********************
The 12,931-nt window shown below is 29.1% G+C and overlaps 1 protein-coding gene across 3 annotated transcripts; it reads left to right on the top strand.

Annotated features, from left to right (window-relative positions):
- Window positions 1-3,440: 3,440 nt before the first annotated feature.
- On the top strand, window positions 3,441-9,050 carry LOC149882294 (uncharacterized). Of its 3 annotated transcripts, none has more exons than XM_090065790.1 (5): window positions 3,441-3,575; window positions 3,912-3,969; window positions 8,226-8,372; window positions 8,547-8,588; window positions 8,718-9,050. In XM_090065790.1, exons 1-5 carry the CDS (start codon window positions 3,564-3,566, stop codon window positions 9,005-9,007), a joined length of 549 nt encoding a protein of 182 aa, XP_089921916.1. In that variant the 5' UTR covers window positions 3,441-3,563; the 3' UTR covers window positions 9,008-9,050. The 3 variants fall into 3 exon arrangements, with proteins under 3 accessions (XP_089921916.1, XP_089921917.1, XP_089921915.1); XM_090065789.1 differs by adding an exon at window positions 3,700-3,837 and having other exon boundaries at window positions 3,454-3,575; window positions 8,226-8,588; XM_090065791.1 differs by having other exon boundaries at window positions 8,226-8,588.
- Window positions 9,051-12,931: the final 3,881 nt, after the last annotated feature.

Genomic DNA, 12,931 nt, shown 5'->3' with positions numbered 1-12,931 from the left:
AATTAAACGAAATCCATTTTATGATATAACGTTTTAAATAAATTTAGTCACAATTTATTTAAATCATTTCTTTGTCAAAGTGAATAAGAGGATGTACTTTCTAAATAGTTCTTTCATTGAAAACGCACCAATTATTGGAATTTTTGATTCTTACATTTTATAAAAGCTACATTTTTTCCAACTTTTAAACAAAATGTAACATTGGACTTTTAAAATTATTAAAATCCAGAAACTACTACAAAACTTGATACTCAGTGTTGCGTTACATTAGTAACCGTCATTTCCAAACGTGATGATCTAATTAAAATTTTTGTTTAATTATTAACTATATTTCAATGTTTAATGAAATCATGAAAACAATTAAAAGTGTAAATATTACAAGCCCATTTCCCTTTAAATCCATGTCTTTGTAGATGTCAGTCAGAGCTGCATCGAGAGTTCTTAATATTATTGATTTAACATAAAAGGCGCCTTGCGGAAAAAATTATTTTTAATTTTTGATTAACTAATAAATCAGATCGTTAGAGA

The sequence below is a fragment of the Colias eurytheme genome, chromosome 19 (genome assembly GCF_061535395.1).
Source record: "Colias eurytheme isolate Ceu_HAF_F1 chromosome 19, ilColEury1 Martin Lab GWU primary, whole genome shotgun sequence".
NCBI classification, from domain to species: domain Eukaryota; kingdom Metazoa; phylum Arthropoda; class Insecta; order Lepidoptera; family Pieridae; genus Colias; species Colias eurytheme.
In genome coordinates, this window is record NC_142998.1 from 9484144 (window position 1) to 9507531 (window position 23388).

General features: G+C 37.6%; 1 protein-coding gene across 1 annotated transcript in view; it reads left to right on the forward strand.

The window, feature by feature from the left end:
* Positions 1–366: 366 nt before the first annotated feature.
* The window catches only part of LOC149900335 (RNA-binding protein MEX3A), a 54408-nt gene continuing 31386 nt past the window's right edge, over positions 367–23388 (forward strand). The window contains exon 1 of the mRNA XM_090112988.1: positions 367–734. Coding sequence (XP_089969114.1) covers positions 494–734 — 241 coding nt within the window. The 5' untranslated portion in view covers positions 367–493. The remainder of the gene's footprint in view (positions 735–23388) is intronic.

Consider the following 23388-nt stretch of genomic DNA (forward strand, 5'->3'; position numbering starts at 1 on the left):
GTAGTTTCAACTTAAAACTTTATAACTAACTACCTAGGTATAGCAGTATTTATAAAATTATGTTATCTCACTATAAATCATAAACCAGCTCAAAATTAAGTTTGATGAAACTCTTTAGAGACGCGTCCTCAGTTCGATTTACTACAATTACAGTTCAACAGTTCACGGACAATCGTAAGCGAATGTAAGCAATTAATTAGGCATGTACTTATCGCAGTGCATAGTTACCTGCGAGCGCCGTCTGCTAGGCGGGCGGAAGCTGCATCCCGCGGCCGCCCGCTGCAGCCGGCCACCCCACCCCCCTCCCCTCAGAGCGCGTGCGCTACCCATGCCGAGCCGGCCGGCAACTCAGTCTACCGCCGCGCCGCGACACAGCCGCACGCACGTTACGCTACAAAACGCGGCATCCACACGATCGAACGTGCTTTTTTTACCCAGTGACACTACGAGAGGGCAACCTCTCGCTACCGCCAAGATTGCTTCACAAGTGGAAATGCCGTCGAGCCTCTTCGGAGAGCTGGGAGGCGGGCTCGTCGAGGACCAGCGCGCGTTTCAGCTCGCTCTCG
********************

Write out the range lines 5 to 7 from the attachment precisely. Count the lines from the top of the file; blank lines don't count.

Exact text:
- Window positions 9,051-12,931: the final 3,881 nt, after the last annotated feature.

Genomic DNA, 12,931 nt, shown 5'->3' with positions numbered 1-12,931 from the left:
AATTAAACGAAATCCATTTTATGATATAACGTTTTAAATAAATTTAGTCACAATTTATTTAAATCATTTCTTTGTCAAAGTGAATAAGAGGATGTACTTTCTAAATAGTTCTTTCATTGAAAACGCACCAATTATTGGAATTTTTGATTCTTACATTTTATAAAAGCTACATTTTTTCCAACTTTTAAACAAAATGTAACATTGGACTTTTAAAATTATTAAAATCCAGAAACTACTACAAAACTTGATACTCAGTGTTGCGTTACATTAGTAACCGTCATTTCCAAACGTGATGATCTAATTAAAATTTTTGTTTAATTATTAACTATATTTCAATGTTTAATGAAATCATGAAAACAATTAAAAGTGTAAATATTACAAGCCCATTTCCCTTTAAATCCATGTCTTTGTAGATGTCAGTCAGAGCTGCATCGAGAGTTCTTAATATTATTGATTTAACATAAAAGGCGCCTTGCGGAAAAAATTATTTTTAATTTTTGATTAACTAATAAATCAGATCGTTAGAGA